And then the gaming got into the movies. I’d be very surprised to learn that Spielberg was unaware of how he was reincorporating the aesthetic he helped to birth back into his own metier — the model atomic village Indy stumbles into seems very not-Indy at first glance, but there is something about it which compels the eye and the ear…something borrowed, or perhaps something finally paid back. A little Duke Nukem to go with your Douglas Fairbanks? It would be a mistake to say that this movie is a plain-and-simple revenant, I think: at some level here, conscious play is going on. The thing works backward, from game to ride to movie. Many might find it a little soulless; but it’d be unfair to call it stupid.

However I think it would not be a stretch to call it desultory: hey, I waited a long time to see Marion Ravenwood again, too, and is John Hurt ever not a sprightly addition to a roomful of actors? But the movie’s problem is not that it’s terrible as a piece of entertainment, but that it isn’t any good as a movie and therein lies the whole problem in one neat and tidy package. Nothing is excavated here; everything’s already known. This isn’t an adventure story, it’s an Animatronic travelogue. This isn’t a movie, it’s a series of sketches: and some of the sketches are of fairly high quality, and include talented performers and suggestive expressions…but they’re still sketches.

They don’t really take you anywhere.

The worst part of all this being, of course, that I kind of liked that.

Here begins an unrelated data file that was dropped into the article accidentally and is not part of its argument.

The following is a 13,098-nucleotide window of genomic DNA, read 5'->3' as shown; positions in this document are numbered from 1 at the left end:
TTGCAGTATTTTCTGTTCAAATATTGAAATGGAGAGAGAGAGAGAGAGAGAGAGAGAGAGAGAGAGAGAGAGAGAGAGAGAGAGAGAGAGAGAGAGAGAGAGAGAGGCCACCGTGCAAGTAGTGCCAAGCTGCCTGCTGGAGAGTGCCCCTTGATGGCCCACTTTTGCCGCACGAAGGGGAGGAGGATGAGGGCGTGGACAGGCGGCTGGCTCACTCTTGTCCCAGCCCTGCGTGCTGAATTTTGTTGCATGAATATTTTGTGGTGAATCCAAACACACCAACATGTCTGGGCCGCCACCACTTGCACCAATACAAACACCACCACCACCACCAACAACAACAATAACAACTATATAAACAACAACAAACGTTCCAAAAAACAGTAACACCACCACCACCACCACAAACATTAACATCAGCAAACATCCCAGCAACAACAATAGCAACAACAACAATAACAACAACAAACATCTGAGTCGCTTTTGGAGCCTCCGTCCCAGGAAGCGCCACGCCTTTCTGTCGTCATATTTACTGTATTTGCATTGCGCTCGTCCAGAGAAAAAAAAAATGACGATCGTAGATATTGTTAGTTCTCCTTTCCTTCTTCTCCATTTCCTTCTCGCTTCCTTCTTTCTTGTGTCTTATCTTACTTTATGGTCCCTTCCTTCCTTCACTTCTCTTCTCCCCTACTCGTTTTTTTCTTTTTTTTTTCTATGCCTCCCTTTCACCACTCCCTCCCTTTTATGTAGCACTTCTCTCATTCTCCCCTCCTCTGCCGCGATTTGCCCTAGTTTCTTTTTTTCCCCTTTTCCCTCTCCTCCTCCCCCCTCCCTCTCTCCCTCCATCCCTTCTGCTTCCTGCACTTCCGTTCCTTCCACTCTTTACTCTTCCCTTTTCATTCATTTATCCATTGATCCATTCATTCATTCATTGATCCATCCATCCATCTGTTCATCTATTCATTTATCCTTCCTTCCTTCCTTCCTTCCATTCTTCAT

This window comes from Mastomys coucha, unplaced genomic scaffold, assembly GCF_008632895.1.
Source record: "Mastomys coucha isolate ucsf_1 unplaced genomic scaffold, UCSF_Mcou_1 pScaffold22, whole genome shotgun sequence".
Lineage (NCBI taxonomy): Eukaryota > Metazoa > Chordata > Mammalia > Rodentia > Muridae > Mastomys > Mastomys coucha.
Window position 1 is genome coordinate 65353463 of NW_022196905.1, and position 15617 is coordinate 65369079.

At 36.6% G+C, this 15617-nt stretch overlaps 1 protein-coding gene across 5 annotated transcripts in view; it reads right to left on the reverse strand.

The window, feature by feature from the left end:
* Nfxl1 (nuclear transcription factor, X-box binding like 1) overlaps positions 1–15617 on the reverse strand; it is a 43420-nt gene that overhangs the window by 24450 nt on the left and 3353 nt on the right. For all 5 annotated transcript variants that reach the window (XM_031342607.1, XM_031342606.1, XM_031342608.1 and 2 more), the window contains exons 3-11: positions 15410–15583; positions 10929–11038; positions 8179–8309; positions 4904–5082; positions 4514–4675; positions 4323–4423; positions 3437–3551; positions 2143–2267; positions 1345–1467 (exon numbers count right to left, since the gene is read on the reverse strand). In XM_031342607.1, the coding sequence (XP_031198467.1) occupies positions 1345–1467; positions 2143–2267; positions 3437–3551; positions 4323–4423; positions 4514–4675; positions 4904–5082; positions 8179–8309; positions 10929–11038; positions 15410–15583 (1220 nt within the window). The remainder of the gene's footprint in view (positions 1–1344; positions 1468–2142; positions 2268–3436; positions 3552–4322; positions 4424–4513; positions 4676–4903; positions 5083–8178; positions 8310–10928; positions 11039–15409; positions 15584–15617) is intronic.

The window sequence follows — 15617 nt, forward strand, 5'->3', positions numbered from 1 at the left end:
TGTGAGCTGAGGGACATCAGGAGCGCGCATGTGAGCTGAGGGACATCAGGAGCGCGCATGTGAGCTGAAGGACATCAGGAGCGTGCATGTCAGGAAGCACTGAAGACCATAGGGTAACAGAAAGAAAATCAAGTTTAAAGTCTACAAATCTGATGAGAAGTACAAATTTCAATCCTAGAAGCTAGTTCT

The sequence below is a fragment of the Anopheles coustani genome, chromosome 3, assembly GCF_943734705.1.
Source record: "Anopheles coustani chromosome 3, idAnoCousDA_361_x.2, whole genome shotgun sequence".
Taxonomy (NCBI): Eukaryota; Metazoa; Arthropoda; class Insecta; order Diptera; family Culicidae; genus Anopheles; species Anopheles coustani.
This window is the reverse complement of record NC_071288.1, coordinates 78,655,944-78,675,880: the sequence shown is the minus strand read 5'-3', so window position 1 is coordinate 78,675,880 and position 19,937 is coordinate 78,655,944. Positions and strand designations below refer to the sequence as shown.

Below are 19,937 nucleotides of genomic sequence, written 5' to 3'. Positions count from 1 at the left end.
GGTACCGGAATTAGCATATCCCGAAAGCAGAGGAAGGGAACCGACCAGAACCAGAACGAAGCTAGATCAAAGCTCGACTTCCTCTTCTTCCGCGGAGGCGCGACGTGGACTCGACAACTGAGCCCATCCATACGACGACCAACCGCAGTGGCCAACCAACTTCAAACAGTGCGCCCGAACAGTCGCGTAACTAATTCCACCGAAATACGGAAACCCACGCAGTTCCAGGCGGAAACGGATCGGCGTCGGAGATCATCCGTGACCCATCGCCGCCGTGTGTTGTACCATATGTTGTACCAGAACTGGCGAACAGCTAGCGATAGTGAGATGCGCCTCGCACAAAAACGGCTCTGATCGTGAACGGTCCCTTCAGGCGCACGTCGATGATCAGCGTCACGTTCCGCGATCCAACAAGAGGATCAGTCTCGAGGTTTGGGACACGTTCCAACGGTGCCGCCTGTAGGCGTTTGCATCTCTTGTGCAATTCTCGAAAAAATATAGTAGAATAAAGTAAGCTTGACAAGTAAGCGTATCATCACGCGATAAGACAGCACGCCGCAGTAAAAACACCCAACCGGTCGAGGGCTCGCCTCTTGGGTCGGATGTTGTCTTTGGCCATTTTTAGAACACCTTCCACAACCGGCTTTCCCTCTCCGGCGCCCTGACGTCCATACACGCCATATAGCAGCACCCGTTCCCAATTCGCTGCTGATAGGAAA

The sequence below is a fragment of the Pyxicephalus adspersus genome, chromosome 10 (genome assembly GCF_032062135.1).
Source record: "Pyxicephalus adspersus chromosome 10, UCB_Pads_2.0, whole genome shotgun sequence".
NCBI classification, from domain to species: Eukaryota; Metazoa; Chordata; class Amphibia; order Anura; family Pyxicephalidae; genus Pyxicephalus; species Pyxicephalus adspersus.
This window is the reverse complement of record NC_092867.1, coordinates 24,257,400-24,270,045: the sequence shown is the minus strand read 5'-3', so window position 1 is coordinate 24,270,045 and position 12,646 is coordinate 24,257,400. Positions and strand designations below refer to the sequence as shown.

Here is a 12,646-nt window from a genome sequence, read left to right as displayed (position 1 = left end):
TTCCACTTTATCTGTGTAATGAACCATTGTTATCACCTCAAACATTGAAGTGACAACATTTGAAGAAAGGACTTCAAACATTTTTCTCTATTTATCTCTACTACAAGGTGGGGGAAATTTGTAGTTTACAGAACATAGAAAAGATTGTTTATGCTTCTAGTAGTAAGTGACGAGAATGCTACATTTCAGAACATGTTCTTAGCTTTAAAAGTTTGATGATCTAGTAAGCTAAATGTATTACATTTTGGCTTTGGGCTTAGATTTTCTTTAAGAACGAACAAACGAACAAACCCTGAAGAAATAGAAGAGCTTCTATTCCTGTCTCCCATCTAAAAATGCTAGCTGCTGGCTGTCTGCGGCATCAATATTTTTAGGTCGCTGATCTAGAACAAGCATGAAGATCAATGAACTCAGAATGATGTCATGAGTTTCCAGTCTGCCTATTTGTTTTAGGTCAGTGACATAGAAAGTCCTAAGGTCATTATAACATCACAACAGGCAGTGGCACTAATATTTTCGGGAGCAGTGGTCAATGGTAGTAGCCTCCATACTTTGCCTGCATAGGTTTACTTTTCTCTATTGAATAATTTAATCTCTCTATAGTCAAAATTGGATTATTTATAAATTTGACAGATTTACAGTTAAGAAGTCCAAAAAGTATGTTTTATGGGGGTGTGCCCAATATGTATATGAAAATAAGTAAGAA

Which as I was saying before is precisely the problem. Because as with so many latter-day George Lucas movies, somewhere under here is the skeleton of an actual story that could be watched and liked, if it wasn’t so cut-up and covered-up…if it wasn’t so perplexingly flabby. So desultory. And as with so much recent Spielberg, there are moments where you see just where he decided to go wrong, instead of deciding to go right: where he left off the discipline of filmmaking, to pursue goals more suited to other forms…like rides, or games. It isn’t like it’s all pure accident, in other words: for some strange and vexing reason, they choose it. Germs of ideas everywhere, but all left untended, unmanaged, and so unharvested in the end: mindreading Communists, atomic bombs, and post-historical flourishes with Brando references, even…but did anyone else shudder when Indy remarked that he had “a bad feeling about this”? Did anyone else see that as a clue, to how and why this movie could be enjoyed, without yet being any good? How and why we were short-changed: because implicitly we were promised another Raiders, but the lessons of Raiders remained largely unlearned by the very two people who taught them in the first place. Trash culture, weren’t we speaking about trash culture? There’s little trashier than Raiders Of The Lost Ark…but Raiders, as a movie, is still good. You could teach a class on Raiders: on intention, influence, and aesthetic in that weirdest of all filmic critters, the Seventies adventure movie. There’s a lot to be said for it, even still — though it may be crap, it’s got at least two movies’ worth of care and craft to it, and more importantly the care and craft involved is very disciplined, very much in the “old” tradition of filmmaking. The excavations are well-planned and to the point; form follows function with wonderful economy. The thing is practically spare: there’s not an ounce of fat on it. Its strength lies in its simplicity. Even those who feel they’ve got reason to hate it would admit that, I believe.